Sitting and waiting recently for a conference to begin, noticing that once again a keynote speaker from government wasn’t going to pitch – a depressingly frequent occurrence – I started working on a list of things the organisers of such events should consider. It doesn’t take a lot of extra money to get it right, but it is truly astonishing how few events are well planned and hosted. For what it is worth, here are a few ideas from one who has suffered frequently at conferences and presentations which have been awful.
1). Half an hour before this latest conference was due to kick off, there was still no one from the organisers to hand out badges, copies of the agenda, and to meet and greet. Given the unpredictability of rush-hour traffic, it is quite usual for people to start to trickle in early, and someone should be there to absorb the trickle. A failure to be on duty in good time is both lazy and rude. What then annoyed me even more was the late start. It is a discourtesy to people who can and do turn up on time to delay the proceedings for the benefit of the latecomers. Ministers and government officials tend to be the worst offenders, but journalists are pretty terrible as well.
2). When the agenda did get handed out, it did not contain the full names of the speakers, some of whom were substitutes, so I had to often guess their names. Topics seemed to be juggled around as well. This was not acceptable.
3). Once it all got underway, most of the presentation slides were in such a small font they could not be easily read. Why are speakers so blinkered? Why do they clutter their slides instead of giving clear and simple bullet points? Something which looks OK on a computer screen may be really challenging when it is projected on to a larger screen in a large venue.
4). The event was held in an auditorium with no visible power points. To add insult to injury, some goon handed out free notepads and pens. This is the 21st century, you people! Phones, tablets and laptops have replaced papyrus and ink. Now give me a phone or a computer, and I will come to all of your conferences, and may even decide not to complain about the crap coffee.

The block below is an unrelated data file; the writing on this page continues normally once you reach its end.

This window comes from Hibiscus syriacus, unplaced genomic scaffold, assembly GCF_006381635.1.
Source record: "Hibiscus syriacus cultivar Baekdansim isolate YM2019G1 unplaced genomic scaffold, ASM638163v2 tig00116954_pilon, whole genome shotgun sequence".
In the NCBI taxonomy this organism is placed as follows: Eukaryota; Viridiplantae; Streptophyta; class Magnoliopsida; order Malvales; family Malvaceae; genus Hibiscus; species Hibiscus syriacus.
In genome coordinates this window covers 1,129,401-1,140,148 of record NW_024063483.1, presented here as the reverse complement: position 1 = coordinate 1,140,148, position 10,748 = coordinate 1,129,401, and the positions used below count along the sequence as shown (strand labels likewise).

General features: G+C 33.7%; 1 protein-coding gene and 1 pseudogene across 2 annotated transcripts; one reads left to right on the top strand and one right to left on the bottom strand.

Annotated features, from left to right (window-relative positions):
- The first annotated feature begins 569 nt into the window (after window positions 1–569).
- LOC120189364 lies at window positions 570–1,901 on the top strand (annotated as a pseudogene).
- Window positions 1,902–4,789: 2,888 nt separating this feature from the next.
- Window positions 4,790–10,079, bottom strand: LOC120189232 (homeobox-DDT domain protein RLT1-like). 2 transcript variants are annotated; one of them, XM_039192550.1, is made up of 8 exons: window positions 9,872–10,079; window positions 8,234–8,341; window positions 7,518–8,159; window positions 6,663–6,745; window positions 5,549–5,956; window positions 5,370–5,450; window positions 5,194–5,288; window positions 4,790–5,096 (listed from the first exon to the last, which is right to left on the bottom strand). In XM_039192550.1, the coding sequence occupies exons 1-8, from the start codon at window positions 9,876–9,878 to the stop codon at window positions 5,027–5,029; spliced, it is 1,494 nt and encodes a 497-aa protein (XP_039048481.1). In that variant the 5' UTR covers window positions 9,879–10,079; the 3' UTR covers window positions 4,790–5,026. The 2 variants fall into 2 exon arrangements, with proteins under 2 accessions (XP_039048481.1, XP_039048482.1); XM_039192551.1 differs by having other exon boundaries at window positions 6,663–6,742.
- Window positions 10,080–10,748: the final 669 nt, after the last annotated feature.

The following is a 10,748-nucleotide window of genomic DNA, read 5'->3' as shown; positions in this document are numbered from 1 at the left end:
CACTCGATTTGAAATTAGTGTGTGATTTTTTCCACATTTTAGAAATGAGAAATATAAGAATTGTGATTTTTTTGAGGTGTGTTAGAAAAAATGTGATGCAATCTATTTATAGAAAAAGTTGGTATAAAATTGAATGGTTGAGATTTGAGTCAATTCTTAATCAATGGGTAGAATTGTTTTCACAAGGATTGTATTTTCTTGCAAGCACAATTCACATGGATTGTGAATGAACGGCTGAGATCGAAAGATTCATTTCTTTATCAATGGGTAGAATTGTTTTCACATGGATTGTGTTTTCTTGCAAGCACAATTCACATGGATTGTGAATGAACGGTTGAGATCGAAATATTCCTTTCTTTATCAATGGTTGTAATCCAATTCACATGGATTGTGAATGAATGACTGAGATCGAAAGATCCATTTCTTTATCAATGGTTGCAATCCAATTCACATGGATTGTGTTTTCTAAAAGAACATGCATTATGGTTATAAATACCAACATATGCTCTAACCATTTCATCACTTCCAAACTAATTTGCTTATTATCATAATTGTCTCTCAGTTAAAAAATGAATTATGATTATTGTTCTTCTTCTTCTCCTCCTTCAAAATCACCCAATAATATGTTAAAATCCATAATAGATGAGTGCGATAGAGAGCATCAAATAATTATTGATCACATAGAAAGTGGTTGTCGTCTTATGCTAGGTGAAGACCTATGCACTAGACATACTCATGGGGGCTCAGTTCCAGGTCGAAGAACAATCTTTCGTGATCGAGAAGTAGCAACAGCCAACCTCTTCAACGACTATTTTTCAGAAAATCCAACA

5). It was difficult to take notes on my tablet, as the tiny pullout table was too small for my IPad, let alone my laptop. I know it is called a laptop, but I really don’t want it resting on my crotch for hours on end. The seating was in an auditorium, and not at rows of tables, the latter being my preferred arrangement for those of us who are planning to follow the proceedings, and not those who pretend we are MPs in the parliament chamber, and quietly doze off.
6). It was almost impossible to hear at least one of the speakers as their mike skills were poor. And the content of some of the presentations overlapped. It was clear that not a lot of work had gone into preparing for this conference, which meant that it was less valuable than it should have been.
7). The MC was awful, as is often the case. He failed to properly introduce the speakers, and seemed keener on telling bad jokes than on keeping things running smoothly, or announcing changes to the schedule. I do hope that taxpayers’ money was not wasted on paying him a fee (it was a government event). Mind you, it is seems to be a growing trend for MCs to indulge themselves at the expense of the audience. And yet the organisers of such events appear indifferent to this poor performance. Maybe they are spending too much time raking in the cash?
8). The food was not to my taste, but others seemed to enjoy it. Catering at conferences can be good but is usually dire. Even when a lot of corporate money is involved, the organisers appear oblivious to the difference between good and evil. No wine was offered with lunch, which was a shame as I really could have done with a drink. Mind you, I recently attended an evening function and was told there would be no booze until it was over. Not my idea of hospitality. There seems to be a belief that drink is a danger, whereas I tend to regard it as a social lubricant. Let’s face it, the Cape wine industry is one of the wonders of this country, and no opportunity should be missed to support it.
9). People can’t always listen to every presentation during a conference, and certainly can’t copy down every point in a gabbled slide presentation. Where speeches and presentations are available they should be speedily posted on a website, or if access is to be restricted, they should be e-mailed to delegates.
That’s all for now. See you at the next conference. I will be the one sulking in a corner, gobbling my take-away pizza and taking large glugs from my hip flask.
Tweet of the Day:
Shit Jokes (@ShitJokes): I’m not saying I hate you, but I would unplug your life support to charge my phone.
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